Delalande’s tender feelings for his maid were such that he killed his wife with a pitchfork. The Rennes assizes sentenced him to death.

In Le Havre, a sailor, Scouarnec, threw himself under a locomotive. His intestines were gathered up in a cloth.

Novels in Three Lines is not without its problems.

Fénéon’s personality, so clearly and characteristically expressed, is very much of his time and intellectual circle. His anarchist activities extended beyond writing: it has been suggested that Fénéon was responsible for bombings – a surprisingly common activity amongst his acquaintances at the time – and his rebellion against bourgeois sexual mores can be read as misogyny and a tacit approval of sexual violence. At times he seems to delight in the misfortunes of others, particularly children. His is not a pleasant world, but it is worth bearing in mind that these pieces were filler for a newspaper concentrating on subjects not unlike the reports of unfortunate children, freak deaths and political violence that still sell newspapers today.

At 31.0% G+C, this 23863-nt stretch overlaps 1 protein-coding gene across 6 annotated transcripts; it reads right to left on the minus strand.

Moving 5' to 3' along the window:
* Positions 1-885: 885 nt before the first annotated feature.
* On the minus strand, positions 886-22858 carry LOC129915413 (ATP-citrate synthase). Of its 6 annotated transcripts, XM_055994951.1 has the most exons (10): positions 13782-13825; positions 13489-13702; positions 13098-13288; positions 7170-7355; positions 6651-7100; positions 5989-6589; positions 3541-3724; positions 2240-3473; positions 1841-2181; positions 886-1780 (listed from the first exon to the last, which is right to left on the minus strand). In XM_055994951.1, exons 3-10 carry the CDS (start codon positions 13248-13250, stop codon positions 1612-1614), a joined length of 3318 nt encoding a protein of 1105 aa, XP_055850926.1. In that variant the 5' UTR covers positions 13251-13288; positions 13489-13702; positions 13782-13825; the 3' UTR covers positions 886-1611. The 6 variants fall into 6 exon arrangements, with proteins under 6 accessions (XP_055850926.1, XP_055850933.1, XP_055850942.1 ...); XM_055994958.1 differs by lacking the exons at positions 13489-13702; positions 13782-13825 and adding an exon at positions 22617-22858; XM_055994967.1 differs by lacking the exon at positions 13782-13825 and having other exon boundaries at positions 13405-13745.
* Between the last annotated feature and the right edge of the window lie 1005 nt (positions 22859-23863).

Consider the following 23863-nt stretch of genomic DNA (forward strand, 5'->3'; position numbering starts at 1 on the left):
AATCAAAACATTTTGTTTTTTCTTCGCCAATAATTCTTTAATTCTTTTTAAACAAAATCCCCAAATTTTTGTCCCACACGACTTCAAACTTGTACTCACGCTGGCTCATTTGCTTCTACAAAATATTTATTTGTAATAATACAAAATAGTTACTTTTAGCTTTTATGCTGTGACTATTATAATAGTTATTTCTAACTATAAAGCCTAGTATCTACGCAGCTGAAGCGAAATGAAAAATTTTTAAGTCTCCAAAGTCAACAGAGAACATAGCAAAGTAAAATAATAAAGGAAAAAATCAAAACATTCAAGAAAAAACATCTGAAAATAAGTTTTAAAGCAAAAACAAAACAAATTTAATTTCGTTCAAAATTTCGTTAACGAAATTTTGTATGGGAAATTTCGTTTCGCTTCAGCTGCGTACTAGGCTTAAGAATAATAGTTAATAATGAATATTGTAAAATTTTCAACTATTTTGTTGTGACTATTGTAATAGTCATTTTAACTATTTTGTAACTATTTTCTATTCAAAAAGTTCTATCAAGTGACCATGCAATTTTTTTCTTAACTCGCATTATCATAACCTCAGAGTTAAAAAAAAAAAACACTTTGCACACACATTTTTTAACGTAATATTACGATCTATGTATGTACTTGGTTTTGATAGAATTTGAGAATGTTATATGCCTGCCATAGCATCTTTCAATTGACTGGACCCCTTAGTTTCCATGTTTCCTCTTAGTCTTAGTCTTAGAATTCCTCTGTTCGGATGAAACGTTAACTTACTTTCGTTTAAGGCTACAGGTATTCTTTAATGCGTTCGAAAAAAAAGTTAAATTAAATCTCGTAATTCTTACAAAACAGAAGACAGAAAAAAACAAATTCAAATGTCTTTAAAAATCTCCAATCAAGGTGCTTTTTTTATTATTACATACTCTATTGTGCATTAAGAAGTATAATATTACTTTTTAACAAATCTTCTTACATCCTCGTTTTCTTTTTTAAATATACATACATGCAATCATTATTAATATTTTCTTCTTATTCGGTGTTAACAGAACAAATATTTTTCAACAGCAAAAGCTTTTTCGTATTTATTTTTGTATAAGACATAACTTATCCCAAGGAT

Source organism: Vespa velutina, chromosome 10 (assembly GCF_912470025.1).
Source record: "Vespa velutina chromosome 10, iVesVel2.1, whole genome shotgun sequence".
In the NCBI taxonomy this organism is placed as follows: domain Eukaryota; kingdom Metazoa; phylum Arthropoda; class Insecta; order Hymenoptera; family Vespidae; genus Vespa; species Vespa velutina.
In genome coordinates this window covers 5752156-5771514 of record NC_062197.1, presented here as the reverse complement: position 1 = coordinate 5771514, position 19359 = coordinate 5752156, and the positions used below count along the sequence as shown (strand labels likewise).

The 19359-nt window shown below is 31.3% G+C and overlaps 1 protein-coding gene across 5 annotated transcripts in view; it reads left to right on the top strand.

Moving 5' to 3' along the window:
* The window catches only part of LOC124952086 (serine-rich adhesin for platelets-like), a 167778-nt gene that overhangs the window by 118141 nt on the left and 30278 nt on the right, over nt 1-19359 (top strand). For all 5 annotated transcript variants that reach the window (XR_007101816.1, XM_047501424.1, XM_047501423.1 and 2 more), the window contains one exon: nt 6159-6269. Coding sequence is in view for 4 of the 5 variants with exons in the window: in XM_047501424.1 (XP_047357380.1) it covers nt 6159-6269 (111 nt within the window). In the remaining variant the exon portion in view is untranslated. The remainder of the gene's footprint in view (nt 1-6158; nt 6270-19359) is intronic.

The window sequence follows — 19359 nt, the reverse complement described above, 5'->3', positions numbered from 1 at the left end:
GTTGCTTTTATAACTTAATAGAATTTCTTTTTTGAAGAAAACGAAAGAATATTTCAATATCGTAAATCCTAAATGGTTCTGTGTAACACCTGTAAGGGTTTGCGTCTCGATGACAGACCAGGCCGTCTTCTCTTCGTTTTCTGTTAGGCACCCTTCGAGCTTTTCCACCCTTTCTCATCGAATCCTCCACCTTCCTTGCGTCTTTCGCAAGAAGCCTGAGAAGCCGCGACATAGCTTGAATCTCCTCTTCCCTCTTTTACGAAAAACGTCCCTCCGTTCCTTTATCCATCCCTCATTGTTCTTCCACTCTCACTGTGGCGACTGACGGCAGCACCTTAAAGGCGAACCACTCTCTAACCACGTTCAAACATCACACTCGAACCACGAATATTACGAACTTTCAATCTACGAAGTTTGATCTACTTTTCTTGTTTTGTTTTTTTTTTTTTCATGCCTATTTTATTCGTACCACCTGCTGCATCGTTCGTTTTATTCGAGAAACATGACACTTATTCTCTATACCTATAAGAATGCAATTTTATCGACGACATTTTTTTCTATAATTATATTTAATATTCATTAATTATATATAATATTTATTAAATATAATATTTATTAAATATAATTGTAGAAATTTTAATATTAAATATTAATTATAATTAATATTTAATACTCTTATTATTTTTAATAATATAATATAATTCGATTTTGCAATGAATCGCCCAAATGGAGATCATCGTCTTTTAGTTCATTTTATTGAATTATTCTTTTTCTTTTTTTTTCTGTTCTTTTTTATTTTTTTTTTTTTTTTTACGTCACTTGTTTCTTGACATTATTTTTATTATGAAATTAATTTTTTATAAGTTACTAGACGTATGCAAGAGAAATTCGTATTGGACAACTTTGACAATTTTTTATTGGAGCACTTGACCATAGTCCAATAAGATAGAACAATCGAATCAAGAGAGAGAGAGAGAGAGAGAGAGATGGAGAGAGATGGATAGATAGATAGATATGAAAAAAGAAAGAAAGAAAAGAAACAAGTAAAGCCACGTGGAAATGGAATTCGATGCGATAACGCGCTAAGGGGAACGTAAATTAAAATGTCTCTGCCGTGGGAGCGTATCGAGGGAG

Despite any reservations a reader might have on some of the subject matter, this is a paradoxical, enlightening and thrilling collection. For writers, it is an object lesson in technique and an intriguing glimpse at what can be done outside the usual narrative structures. For readers, it is a unique and incomparably authentic literary experience. If only the same could be said of all books.

New York Review of Books (2007) ISBN: 1-59017-230-2 174pp

Alex Pheby’s first novel ‘Grace‘ is about a matricidal and delusional asylum escapee’s relationship with an orphan and her reclusive grandmother. It will be available from Two Ravens Press in January of 2009. You can read Alex’s blog at The Story of the I

21 comments on “Novels in Three Lines by Félix Fénéon – Guest Review by Alex Pheby

  1. spacedlaw